Pesticides have been responsible for the deaths of more than 500 million bees in the last three months in Brazil.
According to Bloomberg, 400 million bees were found dead in the state of Rio Grande do Sul alone, while 102 million bees were reported dead in 3 other Brazilian states.
Researchers have pointed out pesticides as the main cause of death for most of the bees.
Aldo Machado, vice president of Brazil’s Rio Grande do Sul beekeeping association, told Bloomberg his colony was decimated in less than 48 hours.
As soon as the healthy bees began clearing the dying bees out of the
hives, they became contaminated. They started dying en masse.
The chemical substances used are said to have contained products banned in Europe, such as neonicotinoids and fipronil.
Recently the EU imposed a near-total ban on neonicotinoids because of the serious harm it could cause to bees. However in the same year Brazil lifted restrictions on pesticides, despite opposition from environmentalists who called it the ‘poison package’.
According to an investigation by Greenpeace’s Unearthed, the use of pesticides in Brazil has increased, with 193 products containing chemicals banned in Europe, being registered in the country in the last three years.
The South American country has become the biggest buyer of pesticides in the world. However this ‘bee genocide’ is not unique to Brazil:
In the United States, beekeepers lost four out of every 10 honeybee colonies in the past year, making it the worst winter on record.
In Russia 20 regions reported mass bee deaths, with officials also warning it could mean 20% less honey being produced.
At least one million bees died in South Africa in November 2018, with fipronil being blamed.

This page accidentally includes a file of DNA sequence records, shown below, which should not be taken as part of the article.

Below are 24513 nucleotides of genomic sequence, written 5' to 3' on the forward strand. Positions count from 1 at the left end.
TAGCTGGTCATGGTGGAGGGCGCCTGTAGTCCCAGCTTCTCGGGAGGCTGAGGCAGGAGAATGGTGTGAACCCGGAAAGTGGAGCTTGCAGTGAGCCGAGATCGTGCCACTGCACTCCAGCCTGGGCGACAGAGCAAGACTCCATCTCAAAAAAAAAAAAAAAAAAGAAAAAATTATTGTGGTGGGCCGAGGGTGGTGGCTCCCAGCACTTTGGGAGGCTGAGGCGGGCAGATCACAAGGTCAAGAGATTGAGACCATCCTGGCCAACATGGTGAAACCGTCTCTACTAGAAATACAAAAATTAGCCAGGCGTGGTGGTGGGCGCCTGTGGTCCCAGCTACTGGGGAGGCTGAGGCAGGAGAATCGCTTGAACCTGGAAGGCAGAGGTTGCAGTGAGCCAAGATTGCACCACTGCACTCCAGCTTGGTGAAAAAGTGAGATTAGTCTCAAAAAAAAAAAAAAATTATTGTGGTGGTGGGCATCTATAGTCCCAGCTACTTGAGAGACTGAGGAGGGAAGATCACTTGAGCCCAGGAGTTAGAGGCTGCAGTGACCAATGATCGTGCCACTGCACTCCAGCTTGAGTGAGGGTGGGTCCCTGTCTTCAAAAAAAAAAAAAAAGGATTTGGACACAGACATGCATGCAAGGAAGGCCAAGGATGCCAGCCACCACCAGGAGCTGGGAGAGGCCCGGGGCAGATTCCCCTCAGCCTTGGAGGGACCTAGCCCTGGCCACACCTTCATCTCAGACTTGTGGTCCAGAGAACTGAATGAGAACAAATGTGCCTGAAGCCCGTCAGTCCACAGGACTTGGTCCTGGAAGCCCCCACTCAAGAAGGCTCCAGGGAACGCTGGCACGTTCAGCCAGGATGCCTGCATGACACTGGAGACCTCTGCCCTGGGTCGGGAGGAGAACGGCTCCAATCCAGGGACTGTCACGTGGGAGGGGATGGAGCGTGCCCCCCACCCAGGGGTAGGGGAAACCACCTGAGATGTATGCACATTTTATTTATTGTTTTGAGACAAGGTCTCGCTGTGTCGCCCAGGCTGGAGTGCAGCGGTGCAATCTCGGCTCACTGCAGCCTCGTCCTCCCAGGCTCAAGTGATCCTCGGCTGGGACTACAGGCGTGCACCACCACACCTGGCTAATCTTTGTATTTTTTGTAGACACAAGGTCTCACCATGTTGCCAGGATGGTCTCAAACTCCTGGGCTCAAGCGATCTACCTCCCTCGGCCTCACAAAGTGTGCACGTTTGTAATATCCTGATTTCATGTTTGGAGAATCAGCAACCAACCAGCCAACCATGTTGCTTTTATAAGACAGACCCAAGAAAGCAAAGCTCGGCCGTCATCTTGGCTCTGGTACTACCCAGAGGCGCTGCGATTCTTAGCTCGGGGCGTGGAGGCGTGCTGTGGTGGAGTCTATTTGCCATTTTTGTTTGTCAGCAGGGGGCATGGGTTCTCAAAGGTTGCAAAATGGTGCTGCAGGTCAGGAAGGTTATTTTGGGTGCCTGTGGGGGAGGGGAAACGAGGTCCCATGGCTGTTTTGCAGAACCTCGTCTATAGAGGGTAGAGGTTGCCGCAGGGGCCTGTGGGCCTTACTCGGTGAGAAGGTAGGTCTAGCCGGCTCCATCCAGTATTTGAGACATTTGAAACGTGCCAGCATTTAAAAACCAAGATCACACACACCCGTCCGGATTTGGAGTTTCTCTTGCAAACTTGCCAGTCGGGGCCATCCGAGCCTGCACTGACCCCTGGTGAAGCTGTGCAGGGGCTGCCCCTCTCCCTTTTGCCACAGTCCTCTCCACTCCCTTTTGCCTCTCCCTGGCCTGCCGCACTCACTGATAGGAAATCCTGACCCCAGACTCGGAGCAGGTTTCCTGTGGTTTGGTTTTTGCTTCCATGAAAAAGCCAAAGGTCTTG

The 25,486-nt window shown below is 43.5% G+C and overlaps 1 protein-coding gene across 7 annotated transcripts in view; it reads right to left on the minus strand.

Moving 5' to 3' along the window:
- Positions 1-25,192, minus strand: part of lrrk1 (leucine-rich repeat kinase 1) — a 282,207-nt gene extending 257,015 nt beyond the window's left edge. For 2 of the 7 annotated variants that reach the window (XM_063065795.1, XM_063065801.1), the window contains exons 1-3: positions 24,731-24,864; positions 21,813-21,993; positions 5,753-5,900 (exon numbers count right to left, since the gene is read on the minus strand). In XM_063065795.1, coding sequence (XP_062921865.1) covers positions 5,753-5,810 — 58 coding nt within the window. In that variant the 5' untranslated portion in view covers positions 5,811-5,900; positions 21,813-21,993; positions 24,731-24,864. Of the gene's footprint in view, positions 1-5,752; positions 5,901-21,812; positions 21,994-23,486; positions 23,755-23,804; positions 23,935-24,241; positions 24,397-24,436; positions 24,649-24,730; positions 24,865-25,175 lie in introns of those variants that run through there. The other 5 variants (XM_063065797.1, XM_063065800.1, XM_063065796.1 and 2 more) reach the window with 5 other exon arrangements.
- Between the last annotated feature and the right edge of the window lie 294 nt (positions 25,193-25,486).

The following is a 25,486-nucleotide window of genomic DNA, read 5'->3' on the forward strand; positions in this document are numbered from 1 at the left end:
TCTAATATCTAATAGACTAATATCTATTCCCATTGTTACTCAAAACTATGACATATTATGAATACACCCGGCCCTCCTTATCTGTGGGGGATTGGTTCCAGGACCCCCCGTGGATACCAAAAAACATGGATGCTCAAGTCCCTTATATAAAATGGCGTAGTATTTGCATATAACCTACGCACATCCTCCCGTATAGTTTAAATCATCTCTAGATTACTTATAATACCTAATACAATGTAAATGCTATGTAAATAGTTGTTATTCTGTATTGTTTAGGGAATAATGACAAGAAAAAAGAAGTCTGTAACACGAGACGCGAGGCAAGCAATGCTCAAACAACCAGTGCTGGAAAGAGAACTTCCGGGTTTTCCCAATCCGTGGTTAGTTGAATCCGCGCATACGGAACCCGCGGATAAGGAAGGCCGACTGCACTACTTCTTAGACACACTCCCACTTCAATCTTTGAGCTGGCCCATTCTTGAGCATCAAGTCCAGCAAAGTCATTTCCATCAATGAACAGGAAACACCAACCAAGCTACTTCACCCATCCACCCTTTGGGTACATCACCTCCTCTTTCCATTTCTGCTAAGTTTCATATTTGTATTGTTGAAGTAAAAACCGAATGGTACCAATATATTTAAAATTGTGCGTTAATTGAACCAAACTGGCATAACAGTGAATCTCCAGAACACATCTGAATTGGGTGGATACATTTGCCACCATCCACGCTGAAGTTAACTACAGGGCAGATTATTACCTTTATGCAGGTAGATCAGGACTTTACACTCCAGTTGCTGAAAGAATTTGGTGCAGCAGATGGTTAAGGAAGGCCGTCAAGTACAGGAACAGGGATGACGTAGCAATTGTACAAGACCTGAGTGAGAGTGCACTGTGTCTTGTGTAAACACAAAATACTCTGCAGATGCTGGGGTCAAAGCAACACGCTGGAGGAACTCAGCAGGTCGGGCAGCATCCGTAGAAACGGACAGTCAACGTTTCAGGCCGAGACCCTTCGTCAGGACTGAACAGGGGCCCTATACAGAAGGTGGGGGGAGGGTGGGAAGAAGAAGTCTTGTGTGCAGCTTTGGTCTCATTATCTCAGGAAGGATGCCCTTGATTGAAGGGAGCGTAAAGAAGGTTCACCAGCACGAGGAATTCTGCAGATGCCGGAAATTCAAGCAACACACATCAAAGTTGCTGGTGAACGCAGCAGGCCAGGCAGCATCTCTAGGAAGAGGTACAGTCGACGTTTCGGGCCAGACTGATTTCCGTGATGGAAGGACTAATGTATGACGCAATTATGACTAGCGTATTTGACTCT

And countries such as Canada, Mexico, Argentina and Turkey have all also reported mass die-offs of bees in the last 18 months, according to BBC News.
Almost half of all products approved since Jair Bolsonaro has been in office are reported to contain ingredients featured on Pesticide Action Network’s (PAN) list of highly hazardous pesticides, indicating they pose a risk to human health or the environment.
Brazil’s health watchdog Anvisa reportedly found 20 per cent of samples contained pesticide residues above permitted levels, or contained unauthorised substances.
Greenpeace is concerned that the widespread use of pesticides could have major consequences for the country’s wildlife and environment.
The World Wildlife Foundation (WWF) points out that restoring bee populations is possible but it is a task which will require many changes, including reversing fragmentation of wild flower meadows, reducing the effects of chemical pollution, protecting bees from imported diseases and taking targeted action to bring endangered species back from the brink.
With the devastating fires currently ravaging the amazon rainforest, the last thing brazil needs is to be losing millions of bees!